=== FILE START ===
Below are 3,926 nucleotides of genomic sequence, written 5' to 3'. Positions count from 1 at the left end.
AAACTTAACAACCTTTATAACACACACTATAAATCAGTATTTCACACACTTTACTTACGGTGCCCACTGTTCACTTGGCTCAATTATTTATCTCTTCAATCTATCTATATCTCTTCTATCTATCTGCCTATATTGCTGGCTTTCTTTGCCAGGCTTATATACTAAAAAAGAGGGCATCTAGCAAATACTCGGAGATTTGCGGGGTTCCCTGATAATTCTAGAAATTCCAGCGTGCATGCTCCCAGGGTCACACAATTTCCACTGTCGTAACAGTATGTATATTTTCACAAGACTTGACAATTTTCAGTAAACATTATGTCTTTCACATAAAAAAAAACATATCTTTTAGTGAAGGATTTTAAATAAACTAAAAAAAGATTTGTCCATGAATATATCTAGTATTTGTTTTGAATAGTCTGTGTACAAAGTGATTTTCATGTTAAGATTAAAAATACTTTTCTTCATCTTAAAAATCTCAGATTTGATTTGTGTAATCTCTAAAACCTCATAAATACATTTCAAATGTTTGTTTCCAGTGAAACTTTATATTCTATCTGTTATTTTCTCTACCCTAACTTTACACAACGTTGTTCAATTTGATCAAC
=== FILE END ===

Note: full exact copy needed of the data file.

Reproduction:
Below are 3,926 nucleotides of genomic sequence, written 5' to 3'. Positions count from 1 at the left end.
AAACTTAACAACCTTTATAACACACACTATAAATCAGTATTTCACACACTTTACTTACGGTGCCCACTGTTCACTTGGCTCAATTATTTATCTCTTCAATCTATCTATATCTCTTCTATCTATCTGCCTATATTGCTGGCTTTCTTTGCCAGGCTTATATACTAAAAAAGAGGGCATCTAGCAAATACTCGGAGATTTGCGGGGTTCCCTGATAATTCTAGAAATTCCAGCGTGCATGCTCCCAGGGTCACACAATTTCCACTGTCGTAACAGTATGTATATTTTCACAAGACTTGACAATTTTCAGTAAACATTATGTCTTTCACATAAAAAAAAACATATCTTTTAGTGAAGGATTTTAAATAAACTAAAAAAAGATTTGTCCATGAATATATCTAGTATTTGTTTTGAATAGTCTGTGTACAAAGTGATTTTCATGTTAAGATTAAAAATACTTTTCTTCATCTTAAAAATCTCAGATTTGATTTGTGTAATCTCTAAAACCTCATAAATACATTTCAAATGTTTGTTTCCAGTGAAACTTTATATTCTATCTGTTATTTTCTCTACCCTAACTTTACACAACGTTGTTCAATTTGATCAAC